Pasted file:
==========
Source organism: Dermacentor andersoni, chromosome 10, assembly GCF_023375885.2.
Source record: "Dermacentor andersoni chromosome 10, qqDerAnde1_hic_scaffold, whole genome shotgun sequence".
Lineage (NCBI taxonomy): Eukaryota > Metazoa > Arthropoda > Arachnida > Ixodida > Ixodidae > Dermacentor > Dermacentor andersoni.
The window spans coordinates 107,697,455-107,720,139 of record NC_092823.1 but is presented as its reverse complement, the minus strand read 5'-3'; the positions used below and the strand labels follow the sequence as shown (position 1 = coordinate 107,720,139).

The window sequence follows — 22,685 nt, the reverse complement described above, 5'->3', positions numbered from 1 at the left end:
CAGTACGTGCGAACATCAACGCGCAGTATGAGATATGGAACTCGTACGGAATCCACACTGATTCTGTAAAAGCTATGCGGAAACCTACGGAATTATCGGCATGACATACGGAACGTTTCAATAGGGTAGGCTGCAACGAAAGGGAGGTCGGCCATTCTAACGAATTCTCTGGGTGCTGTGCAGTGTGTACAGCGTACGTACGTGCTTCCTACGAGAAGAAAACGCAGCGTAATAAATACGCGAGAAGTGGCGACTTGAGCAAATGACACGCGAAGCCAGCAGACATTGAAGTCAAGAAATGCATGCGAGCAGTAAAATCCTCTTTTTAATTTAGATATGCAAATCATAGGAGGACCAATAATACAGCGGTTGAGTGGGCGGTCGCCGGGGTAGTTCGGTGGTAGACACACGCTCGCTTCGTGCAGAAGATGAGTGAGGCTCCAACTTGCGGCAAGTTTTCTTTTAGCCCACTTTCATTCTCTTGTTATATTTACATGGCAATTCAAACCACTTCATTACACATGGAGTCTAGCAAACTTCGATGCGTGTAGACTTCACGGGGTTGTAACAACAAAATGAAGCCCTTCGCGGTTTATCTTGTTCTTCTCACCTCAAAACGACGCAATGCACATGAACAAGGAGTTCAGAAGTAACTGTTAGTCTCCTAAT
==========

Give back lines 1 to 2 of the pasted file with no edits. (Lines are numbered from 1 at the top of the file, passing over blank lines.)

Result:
Source organism: Dermacentor andersoni, chromosome 10, assembly GCF_023375885.2.
Source record: "Dermacentor andersoni chromosome 10, qqDerAnde1_hic_scaffold, whole genome shotgun sequence".